Surface heat flow in the California Coast Ranges near Parkfield, California, exhibits substantial scatter, with differences as large as 20 mW m-2 over lateral distances of 5-70 km. This scatter has been an important limitation in using the heat flow data set to constrain geodynamic processes, but to date it has not been explained. Here we use a numerical model of coupled fluid and heat transport to test the hypothesis that heat advection by groundwater flow can generate the scatter. Our study significantly extends previous investigations in that we consider realistic and heterogeneous permeability architecture and topographic driving forces. We find that the magnitude and spatial characteristics of the scatter, including the standard deviation, variation in heat flow as a function of separation distance, and patterns of heat flow and elevation can be generated if the Tertiary sediments in the upper 2-3 km of the crust have a permeability ≥3 × 10 -16 m2, allowing recharge of ∼0.5 cm yr-1 or higher. These permeabilities and recharge rates are consistent with existing constraints on both quantities, suggesting that groundwater flow offers a plausible explanation for the observed scatter in the heat flow data set. Last, although not the primary focus of this study, we demonstrate that for a range of reasonable permeability architectures, topographically driven groundwater flow would not mask a thermal anomaly associated with frictional heating on the San Andreas Fault.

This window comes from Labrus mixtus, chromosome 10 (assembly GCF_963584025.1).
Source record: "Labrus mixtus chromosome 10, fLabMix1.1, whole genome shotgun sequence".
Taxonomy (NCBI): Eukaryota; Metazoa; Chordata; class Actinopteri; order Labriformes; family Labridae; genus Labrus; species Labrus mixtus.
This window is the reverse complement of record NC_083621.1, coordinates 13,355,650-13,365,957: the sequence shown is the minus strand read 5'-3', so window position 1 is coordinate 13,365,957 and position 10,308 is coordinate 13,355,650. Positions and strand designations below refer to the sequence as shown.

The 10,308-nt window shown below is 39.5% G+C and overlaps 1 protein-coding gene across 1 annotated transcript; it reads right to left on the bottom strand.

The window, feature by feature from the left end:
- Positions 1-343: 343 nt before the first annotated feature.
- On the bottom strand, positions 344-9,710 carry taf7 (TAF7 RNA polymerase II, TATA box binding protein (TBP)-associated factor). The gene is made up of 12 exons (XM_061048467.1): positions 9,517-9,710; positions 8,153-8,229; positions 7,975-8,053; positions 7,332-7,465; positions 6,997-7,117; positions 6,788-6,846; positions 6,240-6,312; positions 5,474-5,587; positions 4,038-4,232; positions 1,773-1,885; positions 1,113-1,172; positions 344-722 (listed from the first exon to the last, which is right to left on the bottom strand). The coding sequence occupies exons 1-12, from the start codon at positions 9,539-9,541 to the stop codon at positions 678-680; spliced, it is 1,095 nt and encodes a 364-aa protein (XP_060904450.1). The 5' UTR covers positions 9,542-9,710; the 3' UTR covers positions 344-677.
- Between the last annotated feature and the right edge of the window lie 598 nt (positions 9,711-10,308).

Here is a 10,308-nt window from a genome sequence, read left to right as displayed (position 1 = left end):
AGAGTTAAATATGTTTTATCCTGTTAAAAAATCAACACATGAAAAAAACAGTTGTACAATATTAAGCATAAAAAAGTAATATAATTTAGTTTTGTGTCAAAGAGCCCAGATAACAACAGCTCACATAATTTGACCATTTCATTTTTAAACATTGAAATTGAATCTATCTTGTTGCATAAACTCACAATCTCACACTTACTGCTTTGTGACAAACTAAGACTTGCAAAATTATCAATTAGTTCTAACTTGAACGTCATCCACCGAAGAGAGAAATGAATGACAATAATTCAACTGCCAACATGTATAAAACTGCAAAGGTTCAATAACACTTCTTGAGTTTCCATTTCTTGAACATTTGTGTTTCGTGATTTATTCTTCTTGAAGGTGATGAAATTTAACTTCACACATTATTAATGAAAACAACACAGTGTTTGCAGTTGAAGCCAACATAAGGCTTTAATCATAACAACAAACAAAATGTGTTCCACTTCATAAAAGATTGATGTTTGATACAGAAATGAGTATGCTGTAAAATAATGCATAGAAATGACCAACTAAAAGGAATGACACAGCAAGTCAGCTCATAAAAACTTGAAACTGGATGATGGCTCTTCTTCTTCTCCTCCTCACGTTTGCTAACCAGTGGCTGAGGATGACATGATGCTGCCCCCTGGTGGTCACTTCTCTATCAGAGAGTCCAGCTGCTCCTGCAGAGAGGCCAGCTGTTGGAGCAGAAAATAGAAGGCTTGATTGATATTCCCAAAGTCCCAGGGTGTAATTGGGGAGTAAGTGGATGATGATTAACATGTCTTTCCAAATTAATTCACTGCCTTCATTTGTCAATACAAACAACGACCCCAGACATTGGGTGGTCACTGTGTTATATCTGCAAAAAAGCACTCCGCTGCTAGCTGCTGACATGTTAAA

All Science Journal Classification (ASJC) codes
- Geochemistry and Petrology
- Earth and Planetary Sciences (miscellaneous)
- Space and Planetary Science